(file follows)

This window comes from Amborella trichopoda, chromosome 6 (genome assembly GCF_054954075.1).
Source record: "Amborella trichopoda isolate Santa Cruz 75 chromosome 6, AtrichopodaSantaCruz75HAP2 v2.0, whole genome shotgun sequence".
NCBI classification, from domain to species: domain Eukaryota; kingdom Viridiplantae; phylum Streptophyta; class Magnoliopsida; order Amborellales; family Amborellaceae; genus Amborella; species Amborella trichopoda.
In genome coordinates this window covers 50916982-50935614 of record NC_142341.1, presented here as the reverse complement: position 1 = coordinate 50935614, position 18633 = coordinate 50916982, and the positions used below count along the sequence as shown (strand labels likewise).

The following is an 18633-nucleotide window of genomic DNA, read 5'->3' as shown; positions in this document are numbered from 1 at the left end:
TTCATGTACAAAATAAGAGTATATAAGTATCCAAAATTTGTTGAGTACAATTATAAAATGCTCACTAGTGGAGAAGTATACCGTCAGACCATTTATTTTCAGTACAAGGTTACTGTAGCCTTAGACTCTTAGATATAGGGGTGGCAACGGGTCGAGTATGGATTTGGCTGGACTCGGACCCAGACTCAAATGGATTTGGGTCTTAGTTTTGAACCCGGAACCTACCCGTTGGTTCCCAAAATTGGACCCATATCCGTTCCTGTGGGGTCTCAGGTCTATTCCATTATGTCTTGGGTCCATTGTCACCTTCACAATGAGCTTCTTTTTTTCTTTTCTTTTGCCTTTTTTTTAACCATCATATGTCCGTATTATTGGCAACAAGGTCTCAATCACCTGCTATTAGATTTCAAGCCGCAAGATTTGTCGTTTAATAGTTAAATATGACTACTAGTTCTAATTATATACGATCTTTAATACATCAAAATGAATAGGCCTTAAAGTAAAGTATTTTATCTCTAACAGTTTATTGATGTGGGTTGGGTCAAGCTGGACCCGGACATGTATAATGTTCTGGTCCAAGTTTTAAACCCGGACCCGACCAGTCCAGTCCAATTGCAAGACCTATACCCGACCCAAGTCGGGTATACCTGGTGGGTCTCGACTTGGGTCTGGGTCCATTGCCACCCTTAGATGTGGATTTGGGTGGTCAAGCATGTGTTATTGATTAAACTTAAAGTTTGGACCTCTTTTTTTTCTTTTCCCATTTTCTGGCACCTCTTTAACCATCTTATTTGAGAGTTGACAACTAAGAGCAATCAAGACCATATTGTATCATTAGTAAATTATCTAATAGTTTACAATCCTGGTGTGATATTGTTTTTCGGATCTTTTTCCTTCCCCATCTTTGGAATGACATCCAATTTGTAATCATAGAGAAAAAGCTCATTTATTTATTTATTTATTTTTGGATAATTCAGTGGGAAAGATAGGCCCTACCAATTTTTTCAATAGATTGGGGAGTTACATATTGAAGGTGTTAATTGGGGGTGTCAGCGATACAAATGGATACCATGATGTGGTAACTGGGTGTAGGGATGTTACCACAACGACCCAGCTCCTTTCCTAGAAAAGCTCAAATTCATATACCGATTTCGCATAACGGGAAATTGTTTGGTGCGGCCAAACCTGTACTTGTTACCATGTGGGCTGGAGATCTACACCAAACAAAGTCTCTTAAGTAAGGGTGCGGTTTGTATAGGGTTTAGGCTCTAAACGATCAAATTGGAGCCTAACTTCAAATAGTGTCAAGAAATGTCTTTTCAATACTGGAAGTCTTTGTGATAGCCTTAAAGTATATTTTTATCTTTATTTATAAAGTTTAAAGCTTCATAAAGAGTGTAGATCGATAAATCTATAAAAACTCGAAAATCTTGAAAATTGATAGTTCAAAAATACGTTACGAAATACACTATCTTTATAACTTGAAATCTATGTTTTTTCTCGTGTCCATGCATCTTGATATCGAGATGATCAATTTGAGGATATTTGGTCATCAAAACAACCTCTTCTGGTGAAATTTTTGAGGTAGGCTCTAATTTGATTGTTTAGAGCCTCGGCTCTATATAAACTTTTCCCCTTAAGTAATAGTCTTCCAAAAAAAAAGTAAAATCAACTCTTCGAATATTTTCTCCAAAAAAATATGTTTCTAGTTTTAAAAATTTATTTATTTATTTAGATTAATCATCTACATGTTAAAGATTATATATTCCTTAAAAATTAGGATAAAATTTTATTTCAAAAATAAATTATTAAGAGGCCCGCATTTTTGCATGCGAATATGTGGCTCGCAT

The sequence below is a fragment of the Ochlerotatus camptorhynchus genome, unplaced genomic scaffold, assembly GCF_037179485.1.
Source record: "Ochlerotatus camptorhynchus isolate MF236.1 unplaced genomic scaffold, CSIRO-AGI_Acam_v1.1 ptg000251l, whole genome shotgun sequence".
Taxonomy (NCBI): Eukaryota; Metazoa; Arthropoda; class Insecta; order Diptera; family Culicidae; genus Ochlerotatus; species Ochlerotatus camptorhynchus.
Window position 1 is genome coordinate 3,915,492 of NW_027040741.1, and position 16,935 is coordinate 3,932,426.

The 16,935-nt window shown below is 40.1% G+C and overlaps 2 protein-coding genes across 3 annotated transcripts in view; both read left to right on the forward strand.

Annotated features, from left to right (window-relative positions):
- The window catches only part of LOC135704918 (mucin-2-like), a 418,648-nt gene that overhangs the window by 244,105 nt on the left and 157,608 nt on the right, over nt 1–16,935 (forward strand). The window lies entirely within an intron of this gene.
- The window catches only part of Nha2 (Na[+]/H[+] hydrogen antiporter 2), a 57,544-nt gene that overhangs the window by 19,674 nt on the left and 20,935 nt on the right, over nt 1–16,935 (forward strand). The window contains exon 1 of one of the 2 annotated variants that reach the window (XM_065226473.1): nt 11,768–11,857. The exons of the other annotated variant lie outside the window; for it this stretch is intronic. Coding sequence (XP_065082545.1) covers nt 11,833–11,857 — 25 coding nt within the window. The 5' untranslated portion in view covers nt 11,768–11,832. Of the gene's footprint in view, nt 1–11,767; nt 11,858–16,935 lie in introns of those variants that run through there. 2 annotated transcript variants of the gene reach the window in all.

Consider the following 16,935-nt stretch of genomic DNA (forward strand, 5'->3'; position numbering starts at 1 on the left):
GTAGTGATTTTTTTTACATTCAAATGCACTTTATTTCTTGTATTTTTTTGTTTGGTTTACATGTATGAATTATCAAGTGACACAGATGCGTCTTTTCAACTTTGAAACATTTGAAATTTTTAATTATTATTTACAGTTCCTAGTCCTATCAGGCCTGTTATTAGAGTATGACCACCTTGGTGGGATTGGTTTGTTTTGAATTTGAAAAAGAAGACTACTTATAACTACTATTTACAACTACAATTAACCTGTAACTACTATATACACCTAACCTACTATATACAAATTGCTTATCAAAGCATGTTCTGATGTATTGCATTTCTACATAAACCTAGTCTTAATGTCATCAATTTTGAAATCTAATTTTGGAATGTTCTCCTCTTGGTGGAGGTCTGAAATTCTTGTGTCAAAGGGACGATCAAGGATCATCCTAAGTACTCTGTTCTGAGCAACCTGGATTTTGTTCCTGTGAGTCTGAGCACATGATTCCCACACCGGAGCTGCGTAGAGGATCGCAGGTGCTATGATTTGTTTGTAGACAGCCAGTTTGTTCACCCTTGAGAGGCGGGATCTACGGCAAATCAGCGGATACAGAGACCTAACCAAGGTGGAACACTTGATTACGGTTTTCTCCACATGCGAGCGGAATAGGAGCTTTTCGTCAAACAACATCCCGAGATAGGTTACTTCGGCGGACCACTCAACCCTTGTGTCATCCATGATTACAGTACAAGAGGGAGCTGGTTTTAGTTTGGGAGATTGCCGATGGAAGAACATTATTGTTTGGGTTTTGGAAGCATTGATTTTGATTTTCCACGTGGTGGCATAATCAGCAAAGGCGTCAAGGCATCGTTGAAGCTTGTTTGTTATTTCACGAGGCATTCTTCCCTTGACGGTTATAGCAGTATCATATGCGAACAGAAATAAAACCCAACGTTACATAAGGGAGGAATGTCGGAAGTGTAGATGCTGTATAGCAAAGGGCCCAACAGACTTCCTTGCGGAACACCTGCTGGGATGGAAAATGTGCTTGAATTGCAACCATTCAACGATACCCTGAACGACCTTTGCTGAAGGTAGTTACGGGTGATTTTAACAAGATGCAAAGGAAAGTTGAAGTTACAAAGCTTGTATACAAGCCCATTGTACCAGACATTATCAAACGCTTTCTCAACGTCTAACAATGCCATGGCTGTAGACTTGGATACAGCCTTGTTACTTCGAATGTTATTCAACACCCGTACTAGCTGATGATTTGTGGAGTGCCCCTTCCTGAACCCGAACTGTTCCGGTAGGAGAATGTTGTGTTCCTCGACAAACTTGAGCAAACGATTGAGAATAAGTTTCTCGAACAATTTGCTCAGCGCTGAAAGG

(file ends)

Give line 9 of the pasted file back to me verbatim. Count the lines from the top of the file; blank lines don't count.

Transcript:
Taxonomy (NCBI): Eukaryota; Metazoa; Arthropoda; class Insecta; order Diptera; family Culicidae; genus Ochlerotatus; species Ochlerotatus camptorhynchus.